If possible, type the donor RBCs for the corresponding antigen(s) of interest and re-crossmatch them with the patient's serum, if segments from the transfused units are available.

Refractoriness to platelet transfusions

Refractoriness to platelet transfusions is defined as a repeated failure to achieve the expected increment in platelet count after 2 or more platelet transfusions. The expected increment, also called the corrected count increment (CCI), can be calculated based on the number of platelets transfused and the patient's body surface area (BSA) using the following formula:[31]

CCI = (posttransfusion count – pretransfusion count in platelets/µL) X BSA (in M2) ÷ number of platelets transfused (X 1011)

As an example, if a man with a BSA of 2.0 M2 increases his platelet count from 5,000/ul to 45,000/ul after receiving 4 X 1011 platelets, then his CCI equals 20,000 (ie, (45,000-5,000) X 2.0 ÷ 4.0 = 20,000).

Of note, if the actual number of platelets in a platelet product are unknown, 6 X 1010 platelets can be assumed for each whole blood-derived platelet transfused; an average apheresis unit contains the equivalent of approximately 6 pooled whole blood-derived platelet units or 4 X 1011 platelets.

On the basis of studies in patients receiving prophylactic platelet transfusions and platelet transfusions in healthy volunteers, the expected CCI in a successful transfusion should range between 10,000 and 20,000.

CCIs of less than 7500 at 10-60 minutes posttransfusion indicate a probable platelet transfusion failure. Consistent failure to achieve expected CCIs defines the platelet refractory state.

A simple screen for platelet refractoriness is failure to achieve an increment of >5 X 109/L (5,000/µL) at 20-24 hours after transfusion of a standard platelet dose (1 unit/10 kg of pooled platelets or one single-donor apheresis unit).

Note that many cases of apparent refractoriness result from causes other than alloimmunization (see Differentials).

In general, alloimmunization results in the rapid removal of platelets and in lower counts at 10 minutes to 1 hour posttransfusion, whereas nonimmune causes mostly affect the 4- to 24-hour posttransfusion count. Mild alloimmunization, however, can still be present with 1-hour posttransfusion platelet increments within the expected range.

Microcytotoxicity assays against a panel of 30-60 different lymphocyte cells can demonstrate lymphocytotoxic HLA antibodies. The percentage of cells to which the patient's serum reacts is referred to as the panel-reactive antibody (PRA) level. PRA values greater than 20% indicate significant alloimmunization to HLA antigens and correlate with an increased risk for platelet refractoriness.

The presence of antiplatelet antibodies can be demonstrated by flow cytometry or by immunoassays such as the modified antigen capture enzyme-linked assay, the solid-phase RBC adherence assay, and the monoclonal antibody immobilization of platelet antigens assay. Most of these assays permit screening for HLA and HPA antibodies as well as specific identification of the most commonly involved HPA antigens.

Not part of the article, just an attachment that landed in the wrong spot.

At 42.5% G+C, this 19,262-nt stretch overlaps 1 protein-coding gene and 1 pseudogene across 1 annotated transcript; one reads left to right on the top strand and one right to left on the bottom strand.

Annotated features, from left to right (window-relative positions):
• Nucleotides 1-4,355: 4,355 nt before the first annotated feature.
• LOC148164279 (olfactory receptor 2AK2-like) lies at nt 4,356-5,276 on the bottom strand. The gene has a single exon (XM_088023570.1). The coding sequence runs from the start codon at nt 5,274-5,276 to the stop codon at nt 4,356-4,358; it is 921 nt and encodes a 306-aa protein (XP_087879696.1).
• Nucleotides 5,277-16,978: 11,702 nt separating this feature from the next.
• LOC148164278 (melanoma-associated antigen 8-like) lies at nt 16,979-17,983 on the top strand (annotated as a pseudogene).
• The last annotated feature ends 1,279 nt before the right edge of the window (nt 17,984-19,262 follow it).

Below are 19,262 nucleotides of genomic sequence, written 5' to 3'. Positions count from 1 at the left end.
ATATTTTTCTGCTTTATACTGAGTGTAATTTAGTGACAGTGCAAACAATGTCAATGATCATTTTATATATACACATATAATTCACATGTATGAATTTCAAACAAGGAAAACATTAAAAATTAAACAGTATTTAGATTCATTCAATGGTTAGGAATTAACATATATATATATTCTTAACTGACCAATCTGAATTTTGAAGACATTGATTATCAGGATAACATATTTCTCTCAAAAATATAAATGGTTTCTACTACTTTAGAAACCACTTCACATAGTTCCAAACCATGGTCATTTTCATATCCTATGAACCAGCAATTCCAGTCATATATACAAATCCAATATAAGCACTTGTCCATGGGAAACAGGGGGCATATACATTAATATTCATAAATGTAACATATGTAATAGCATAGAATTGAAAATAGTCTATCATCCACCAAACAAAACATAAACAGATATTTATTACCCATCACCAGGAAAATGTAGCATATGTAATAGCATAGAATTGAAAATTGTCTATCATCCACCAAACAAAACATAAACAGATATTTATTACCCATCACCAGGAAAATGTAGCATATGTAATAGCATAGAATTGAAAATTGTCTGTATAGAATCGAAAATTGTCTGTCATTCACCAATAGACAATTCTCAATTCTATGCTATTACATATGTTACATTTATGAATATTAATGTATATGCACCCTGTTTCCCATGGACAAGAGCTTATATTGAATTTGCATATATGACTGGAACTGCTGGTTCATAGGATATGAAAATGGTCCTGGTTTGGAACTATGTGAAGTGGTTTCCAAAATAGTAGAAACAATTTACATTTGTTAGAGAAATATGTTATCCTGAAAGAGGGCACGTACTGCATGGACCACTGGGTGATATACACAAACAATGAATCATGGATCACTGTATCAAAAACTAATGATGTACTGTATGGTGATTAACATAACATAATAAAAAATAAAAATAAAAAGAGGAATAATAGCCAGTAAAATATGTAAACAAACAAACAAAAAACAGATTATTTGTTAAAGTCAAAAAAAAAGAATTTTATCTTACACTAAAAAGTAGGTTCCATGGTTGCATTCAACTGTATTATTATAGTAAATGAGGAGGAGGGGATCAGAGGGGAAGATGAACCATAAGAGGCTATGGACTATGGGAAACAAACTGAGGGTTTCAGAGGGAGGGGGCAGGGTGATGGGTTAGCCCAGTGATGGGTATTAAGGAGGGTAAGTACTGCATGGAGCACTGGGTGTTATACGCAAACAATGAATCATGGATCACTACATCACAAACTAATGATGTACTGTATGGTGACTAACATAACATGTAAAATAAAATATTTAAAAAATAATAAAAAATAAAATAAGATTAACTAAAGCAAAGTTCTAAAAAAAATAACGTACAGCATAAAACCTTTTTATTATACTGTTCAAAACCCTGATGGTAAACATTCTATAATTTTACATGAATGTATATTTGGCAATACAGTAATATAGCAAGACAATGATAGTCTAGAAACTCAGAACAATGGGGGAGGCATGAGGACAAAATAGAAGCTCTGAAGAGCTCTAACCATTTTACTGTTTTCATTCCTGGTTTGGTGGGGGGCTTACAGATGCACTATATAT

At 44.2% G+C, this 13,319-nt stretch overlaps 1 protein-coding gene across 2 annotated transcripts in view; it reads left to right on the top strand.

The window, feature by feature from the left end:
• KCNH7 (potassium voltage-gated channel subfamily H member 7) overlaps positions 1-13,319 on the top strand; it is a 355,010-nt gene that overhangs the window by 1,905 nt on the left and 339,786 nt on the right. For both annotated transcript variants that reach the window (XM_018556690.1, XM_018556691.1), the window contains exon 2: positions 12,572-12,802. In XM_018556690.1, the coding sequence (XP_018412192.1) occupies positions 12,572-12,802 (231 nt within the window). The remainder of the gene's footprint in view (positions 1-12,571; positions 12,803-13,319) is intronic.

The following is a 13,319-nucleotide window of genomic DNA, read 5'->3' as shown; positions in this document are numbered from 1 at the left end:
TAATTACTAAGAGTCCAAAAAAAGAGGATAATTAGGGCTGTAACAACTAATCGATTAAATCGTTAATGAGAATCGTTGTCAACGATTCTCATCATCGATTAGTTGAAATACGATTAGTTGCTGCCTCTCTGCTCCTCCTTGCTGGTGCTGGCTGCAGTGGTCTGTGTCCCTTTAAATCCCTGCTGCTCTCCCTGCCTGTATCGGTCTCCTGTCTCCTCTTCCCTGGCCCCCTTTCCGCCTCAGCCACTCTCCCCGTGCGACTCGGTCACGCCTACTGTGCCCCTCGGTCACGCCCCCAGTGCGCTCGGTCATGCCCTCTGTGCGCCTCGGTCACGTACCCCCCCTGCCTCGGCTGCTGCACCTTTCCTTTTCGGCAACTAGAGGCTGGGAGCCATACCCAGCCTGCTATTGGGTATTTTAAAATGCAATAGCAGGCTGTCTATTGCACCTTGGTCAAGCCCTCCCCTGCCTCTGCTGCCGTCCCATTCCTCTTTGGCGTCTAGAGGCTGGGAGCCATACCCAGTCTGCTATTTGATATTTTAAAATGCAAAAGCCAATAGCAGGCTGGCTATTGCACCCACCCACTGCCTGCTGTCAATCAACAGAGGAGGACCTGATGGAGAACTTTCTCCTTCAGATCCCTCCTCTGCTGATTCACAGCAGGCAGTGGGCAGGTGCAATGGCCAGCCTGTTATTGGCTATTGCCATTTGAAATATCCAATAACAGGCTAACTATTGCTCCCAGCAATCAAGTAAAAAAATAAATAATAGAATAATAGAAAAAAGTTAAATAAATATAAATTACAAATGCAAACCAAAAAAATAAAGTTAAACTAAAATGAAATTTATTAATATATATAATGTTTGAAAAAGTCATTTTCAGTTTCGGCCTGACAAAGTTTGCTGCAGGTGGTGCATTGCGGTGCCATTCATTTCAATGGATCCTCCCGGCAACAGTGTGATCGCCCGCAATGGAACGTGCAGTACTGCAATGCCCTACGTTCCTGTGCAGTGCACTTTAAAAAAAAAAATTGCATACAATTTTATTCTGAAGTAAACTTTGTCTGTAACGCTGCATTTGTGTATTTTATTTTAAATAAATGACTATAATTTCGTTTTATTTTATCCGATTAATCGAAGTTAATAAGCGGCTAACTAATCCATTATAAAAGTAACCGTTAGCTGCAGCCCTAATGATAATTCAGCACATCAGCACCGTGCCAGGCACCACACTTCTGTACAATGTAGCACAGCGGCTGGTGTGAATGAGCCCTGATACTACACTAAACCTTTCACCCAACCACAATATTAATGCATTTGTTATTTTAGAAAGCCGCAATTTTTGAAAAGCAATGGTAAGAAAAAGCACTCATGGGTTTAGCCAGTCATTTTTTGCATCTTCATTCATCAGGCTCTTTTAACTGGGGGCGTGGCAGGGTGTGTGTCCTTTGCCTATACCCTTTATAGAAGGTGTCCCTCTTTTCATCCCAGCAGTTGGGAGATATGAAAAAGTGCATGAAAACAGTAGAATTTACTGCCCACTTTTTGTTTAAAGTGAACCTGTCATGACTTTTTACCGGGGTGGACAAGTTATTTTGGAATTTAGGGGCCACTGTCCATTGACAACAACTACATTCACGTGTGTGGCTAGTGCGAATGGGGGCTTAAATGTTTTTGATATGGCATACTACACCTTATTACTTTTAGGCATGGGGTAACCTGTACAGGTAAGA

A negative result from platelet antibody screening (HLA and HPA) strongly suggests nonimmune causes of refractoriness.



Medical Care

Delayed hemolytic transfusion reactions

Most patients tolerate DHTRs well and only require observation and supportive care.

Good communication with the blood bank is essential to provide future transfusion support with antigen-negative RBCs. If these RBCs are not available, weigh the risk of further hemolysis against the indications for transfusion.

If the load of transfused antigen-positive packed RBCs is large (>5 U), exchange transfusion should be considered. In addition, the administration of intravenous human immunoglobulin (IVIG) to block further hemolysis is worth consideration. The IVIG dose is 400 mg/kg, infused slowly, within 24 hours of transfusion.

Refractoriness to platelet transfusions

Avoiding platelet transfusions as much as possible is important in alloimmunized patients. Prophylactic transfusions are not recommended. Measures to minimize the likelihood and extent of bleeding (eg, rapid treatment of infection; avoidance of invasive procedures; correction of coagulation deficiencies, anemia, and renal insufficiency; use of antifibrinolytic agents) should be used extensively.

After diagnosing alloimmune platelet refractoriness, use the sequence of measures that follows, initiating each subsequent intervention if the previous one fails.

  • Rule out nonimmune, autoimmune, and drug-related causes of platelet refractoriness and treat accordingly. Providing immune-compatible platelets is unlikely to be effective in the presence of nonimmune causes of refractoriness.

  • Consider alternatives to platelet transfusion to control bleeding, including the use of antifibrinolytic agents such as alpha-aminocaproic acid or activated recombinant factor VIIa.[14]

  • Transfuse ABO-compatible fresh (aged < 48 h) platelet concentrates. ABO-matched and fresher platelets are associated with higher posttransfusion platelet increments than mismatched and older (age >3 d) platelets.

  • Transfuse with platelets from blood relatives. Obtaining platelets from blood relatives is worthwhile because the chance of matching 2 or more HLA and platelet antigens is high (resulting in good recovery), and relatives are often willing to donate frequently. Irradiation of blood products from relatives is mandatory to prevent transfusion-associated graft-versus-host disease.